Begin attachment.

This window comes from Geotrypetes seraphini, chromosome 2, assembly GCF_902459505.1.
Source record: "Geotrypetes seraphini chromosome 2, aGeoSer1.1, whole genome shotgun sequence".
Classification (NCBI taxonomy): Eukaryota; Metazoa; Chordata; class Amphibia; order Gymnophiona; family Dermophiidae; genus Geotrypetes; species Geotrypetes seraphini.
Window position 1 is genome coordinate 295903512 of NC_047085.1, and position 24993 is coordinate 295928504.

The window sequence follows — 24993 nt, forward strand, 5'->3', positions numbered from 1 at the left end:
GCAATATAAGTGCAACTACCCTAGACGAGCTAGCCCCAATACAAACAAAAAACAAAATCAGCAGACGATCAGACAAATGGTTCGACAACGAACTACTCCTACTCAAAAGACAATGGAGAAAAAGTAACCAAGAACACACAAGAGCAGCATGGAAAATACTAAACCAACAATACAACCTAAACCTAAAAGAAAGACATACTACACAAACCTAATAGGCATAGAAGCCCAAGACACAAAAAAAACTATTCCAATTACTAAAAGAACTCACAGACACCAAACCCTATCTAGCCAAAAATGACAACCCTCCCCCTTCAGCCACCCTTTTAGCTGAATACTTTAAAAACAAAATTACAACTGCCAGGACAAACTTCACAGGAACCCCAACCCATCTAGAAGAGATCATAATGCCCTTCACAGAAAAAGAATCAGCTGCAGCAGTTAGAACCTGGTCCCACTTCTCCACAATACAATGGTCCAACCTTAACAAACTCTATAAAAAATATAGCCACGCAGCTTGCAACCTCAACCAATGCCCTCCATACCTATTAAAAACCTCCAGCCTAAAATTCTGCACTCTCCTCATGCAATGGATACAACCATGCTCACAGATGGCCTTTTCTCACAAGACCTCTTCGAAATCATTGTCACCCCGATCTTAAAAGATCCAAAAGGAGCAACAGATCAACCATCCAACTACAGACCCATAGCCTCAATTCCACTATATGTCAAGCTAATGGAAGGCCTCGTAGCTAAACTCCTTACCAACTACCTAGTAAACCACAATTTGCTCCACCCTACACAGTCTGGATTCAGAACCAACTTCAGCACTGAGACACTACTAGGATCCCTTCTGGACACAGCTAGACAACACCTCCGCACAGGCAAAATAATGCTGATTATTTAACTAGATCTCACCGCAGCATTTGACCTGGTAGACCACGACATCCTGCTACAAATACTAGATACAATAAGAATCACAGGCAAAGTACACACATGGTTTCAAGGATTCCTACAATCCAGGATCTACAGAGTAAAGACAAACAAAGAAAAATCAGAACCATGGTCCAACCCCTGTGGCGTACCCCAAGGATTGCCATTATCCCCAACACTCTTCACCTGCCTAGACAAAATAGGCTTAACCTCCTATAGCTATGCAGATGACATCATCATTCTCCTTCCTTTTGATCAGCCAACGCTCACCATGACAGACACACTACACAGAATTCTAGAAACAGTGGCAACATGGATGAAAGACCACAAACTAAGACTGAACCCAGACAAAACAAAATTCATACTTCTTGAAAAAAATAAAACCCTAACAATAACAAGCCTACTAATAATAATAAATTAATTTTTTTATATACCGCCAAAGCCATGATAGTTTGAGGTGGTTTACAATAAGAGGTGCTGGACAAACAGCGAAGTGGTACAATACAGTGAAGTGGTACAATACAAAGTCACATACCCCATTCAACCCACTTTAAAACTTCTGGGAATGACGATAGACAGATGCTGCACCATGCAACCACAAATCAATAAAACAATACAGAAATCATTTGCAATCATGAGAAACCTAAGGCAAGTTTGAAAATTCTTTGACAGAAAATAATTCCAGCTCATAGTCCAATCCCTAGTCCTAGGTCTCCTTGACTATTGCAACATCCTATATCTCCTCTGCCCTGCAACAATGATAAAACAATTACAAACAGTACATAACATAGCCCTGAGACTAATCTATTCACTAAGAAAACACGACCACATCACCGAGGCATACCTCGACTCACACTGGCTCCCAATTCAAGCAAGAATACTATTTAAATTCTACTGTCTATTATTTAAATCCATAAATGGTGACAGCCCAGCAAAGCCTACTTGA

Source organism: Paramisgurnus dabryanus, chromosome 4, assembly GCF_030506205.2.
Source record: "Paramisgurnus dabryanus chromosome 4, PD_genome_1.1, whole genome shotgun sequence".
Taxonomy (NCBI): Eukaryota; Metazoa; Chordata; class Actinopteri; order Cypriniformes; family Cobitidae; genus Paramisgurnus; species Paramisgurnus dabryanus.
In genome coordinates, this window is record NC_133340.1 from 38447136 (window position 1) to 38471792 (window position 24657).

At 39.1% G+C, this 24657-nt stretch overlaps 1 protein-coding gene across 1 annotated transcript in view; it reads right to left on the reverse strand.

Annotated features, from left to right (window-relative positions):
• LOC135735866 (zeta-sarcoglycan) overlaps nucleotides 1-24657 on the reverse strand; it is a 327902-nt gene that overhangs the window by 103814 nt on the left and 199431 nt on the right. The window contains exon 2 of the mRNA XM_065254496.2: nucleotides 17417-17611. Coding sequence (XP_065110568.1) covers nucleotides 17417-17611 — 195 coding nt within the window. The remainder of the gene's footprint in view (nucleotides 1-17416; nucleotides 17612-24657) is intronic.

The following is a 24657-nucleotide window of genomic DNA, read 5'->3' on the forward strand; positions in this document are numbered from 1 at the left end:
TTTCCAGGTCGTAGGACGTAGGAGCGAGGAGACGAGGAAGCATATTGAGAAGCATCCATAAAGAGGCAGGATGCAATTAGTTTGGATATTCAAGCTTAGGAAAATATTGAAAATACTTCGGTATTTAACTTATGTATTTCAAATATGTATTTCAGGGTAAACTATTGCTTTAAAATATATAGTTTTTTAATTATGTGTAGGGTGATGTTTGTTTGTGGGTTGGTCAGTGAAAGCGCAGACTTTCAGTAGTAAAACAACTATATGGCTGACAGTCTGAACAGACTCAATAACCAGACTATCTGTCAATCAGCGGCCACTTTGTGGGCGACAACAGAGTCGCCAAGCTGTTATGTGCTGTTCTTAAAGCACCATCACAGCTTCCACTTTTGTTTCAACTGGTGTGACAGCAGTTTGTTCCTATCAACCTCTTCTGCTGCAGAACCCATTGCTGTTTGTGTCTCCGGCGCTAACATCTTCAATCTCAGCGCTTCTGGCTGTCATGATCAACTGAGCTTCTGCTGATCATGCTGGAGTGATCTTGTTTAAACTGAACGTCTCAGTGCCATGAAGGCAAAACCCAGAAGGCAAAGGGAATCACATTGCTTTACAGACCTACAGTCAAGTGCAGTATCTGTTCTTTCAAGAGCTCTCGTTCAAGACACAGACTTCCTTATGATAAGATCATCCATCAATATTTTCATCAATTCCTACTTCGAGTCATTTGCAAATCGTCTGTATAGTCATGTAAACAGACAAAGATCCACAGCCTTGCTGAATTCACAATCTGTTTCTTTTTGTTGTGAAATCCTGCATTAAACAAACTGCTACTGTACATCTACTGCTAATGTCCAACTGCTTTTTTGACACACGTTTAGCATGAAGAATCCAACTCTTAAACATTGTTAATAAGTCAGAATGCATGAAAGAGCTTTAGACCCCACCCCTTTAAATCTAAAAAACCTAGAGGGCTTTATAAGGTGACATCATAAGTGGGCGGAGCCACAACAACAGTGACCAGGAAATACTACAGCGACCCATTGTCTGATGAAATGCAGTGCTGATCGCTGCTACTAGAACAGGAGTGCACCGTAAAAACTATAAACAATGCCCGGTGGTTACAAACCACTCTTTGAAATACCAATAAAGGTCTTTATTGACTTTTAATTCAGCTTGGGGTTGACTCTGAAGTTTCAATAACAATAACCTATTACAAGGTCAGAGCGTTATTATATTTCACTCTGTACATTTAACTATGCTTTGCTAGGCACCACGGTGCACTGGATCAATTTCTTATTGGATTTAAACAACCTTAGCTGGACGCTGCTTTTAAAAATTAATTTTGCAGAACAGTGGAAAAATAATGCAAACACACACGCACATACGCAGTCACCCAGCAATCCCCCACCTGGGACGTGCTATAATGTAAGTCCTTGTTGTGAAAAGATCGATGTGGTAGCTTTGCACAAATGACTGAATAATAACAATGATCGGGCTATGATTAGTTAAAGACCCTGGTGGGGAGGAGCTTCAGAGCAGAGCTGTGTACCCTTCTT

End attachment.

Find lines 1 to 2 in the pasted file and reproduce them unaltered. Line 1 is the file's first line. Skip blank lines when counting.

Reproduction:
This window comes from Geotrypetes seraphini, chromosome 2, assembly GCF_902459505.1.
Source record: "Geotrypetes seraphini chromosome 2, aGeoSer1.1, whole genome shotgun sequence".